Over the course of the Isle of Man TT fortnight, MoreBikes.co.uk will follow the progress of Olie Linsdell; a privateer racer from Bedford who builds and prepares his race bikes in his father’s shed. Olie has extensively raced modern and classic machinery on short circuits and real road races since the age of 15, cumulating in the clinching the Classic TT 500cc win on a Paton last year.
At the 2014 TT, Olie is concentrating on the ‘small’ bikes with entries in the Supersport and Lightweight classes and is the first year he hasn’t brought a 1000cc machine for either the Superstock or Superbike races. For Supersport, he’ll race his trusted R6 with the aim of improving on a brace of 16th place finishes and to better his 122mph lap. For the lightweight, he’ll use the unknown Paton S1. It looks like a classic bike with its twin shocks and retro styling, but is brimmed with high-level components and a tuned ER-6 engine. Unknown in a sense that the first time Olie will ride it is down Bray Hill very soon…
Thursday 22nd May
We were on the road at 7.30am to get the ferry at 2.30pm. We went in convoy with a car and the race truck, so it was a slow old affair limited to the speed of the truck. We’ll soon change that on the island!
The crossing was perfect; the sea was still as a millpond. I did wonder why the hell the boat was going so slow in perfect conditions, but I think they want to save fuel. Maybe I was just a bit frustrated, as I just wanted to get there!
We got off the boat reasonably early despite being on the top deck. We got straight to the paddock and joined the queue of vehicles. With everyone arriving in dribs and drabs from the Monday, it must be really hard the organisers to know how to position people in the paddock. Especially as there’s no penalty for not declaring what square footage you require for awnings, trucks, caravans etc.
To cut a long story short, we ended up getting the worst possible position in the paddock. Far away from everything and everyone, parked on what can only be described as a bog. Caravans were already sinking, let alone our 8 tonne lorry. But we did as we were told, parked and headed to our main sponsor’s house, Steve Bond from Bond’s.
Not too impressed to hear of our paddock position, he was having none of it. So returning to the paddock and with the arrivals from the last boat calmed down, we were able to ‘upgrade’ to a premium position in Paddock B where everyone will spot us. We worked our socks off to get the awning up so that nobody from the early boat on Friday took our space. A mighty erection, it is.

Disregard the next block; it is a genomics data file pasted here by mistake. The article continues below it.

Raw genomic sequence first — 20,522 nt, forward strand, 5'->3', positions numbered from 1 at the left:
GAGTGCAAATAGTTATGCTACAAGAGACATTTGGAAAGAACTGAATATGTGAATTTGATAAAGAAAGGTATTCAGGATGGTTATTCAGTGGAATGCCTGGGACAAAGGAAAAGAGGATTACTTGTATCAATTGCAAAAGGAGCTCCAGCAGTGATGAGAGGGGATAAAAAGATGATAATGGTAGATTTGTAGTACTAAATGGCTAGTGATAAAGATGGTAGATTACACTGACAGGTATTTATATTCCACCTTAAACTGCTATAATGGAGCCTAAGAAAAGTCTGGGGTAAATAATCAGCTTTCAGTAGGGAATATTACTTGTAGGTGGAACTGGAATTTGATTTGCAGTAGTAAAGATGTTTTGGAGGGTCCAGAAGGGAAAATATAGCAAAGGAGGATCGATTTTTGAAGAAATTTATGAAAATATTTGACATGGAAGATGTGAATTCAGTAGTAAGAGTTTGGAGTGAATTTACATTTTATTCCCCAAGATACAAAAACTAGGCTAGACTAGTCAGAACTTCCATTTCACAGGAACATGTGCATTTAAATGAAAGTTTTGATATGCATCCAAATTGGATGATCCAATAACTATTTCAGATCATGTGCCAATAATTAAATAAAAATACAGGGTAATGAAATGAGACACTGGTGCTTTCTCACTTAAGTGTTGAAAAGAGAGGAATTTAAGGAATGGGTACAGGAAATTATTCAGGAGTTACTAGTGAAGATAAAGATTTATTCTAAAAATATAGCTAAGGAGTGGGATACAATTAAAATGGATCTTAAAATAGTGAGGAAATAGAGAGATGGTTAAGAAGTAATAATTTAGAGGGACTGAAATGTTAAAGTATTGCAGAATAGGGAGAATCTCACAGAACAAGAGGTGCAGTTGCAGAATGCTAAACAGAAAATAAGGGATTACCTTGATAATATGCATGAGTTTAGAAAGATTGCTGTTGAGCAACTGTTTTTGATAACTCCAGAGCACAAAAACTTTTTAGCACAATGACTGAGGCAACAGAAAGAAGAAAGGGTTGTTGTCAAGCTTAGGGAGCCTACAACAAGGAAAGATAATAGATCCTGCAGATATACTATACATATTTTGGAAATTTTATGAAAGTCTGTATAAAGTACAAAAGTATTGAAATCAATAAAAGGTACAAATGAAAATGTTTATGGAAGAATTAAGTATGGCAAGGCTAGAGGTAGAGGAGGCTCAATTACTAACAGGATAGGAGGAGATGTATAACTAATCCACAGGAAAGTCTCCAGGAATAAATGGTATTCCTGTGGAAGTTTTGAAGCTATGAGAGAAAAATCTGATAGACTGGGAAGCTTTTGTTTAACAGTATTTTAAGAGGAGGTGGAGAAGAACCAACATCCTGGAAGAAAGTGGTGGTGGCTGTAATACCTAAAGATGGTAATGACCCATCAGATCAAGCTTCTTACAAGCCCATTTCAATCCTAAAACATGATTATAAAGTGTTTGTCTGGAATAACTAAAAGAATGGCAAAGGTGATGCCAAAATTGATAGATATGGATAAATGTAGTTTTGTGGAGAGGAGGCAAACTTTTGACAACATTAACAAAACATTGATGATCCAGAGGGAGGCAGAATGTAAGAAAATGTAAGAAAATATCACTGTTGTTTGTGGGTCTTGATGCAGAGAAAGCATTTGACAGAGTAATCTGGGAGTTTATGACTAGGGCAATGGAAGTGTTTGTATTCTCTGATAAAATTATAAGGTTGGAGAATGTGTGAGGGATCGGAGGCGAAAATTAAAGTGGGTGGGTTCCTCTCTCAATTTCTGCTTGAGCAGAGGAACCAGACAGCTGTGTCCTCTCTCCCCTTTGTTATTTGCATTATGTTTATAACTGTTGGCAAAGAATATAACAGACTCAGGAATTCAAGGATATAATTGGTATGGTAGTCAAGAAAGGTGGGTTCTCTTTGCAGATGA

Friday 23rd May
We still had a lot to do setting up to do, including putting the floor down, getting the workbenches and toolboxes in position. There wasn’t much to do on the Paton so we concentrated on the small jobs that were left on the R6, such as fitting the new fairing and getting that stickered up.
I signed on for the event, had my clothing scrutineered – which took a while as everyone was keen to talk about my new Kushitani suit – and then it was on to the rider’s briefing.
The main point of this for more established riders is to know of changes to the course and any new regulations, such a pit lane speeds and penalties for breaching those.
In terms of the circuit, the Creg has been resurfaced; replacing the shellgrip with high grip tarmac and Hillberry has been resurfaced – this section is the name of our house as this area was the closest my dad had to a big accident racing the TT. Anyway, there was a big bump at the apex and when they tried to smooth that a week ago they’ve ended up causing two lumps. Oh well.
Other changes include smoothing May Hill out of Parliament Square. This is my least favourite corner of the TT as it off-camber with a bump on the exit. I always breathe a sigh of relief when I get through that – so hopefully that’s been improved.
Saturday 24th May
The plan for Saturday was to graft really hard to make sure we can get Sunday off. Usually we’re running so many classes there’s no time off in the whole fortnight; as there is always something that needs doing.
But the Isle of Man is truly a beautiful place, so the chance to have some downtime there is never to be missed. The whole Island is so relaxed, crime is very low; I don’t think there’s even the need to lock your car. You can’t take a stolen car off the island!
We did a lap of the circuit in by car – just a reconnaissance lap really – for my own sake and to add to what has been said in the briefing.
Unfortunately the weather took a turn for the worst and, thankfully, the new clerk of the course is really good at making early calls whether practice or a race will be cancelled before all the roads are closed and you’re in your leathers revved up to go for no reason. Yes, it is disappointing but it happens so we will have to wait until Monday to get our first fast laps in 2014.
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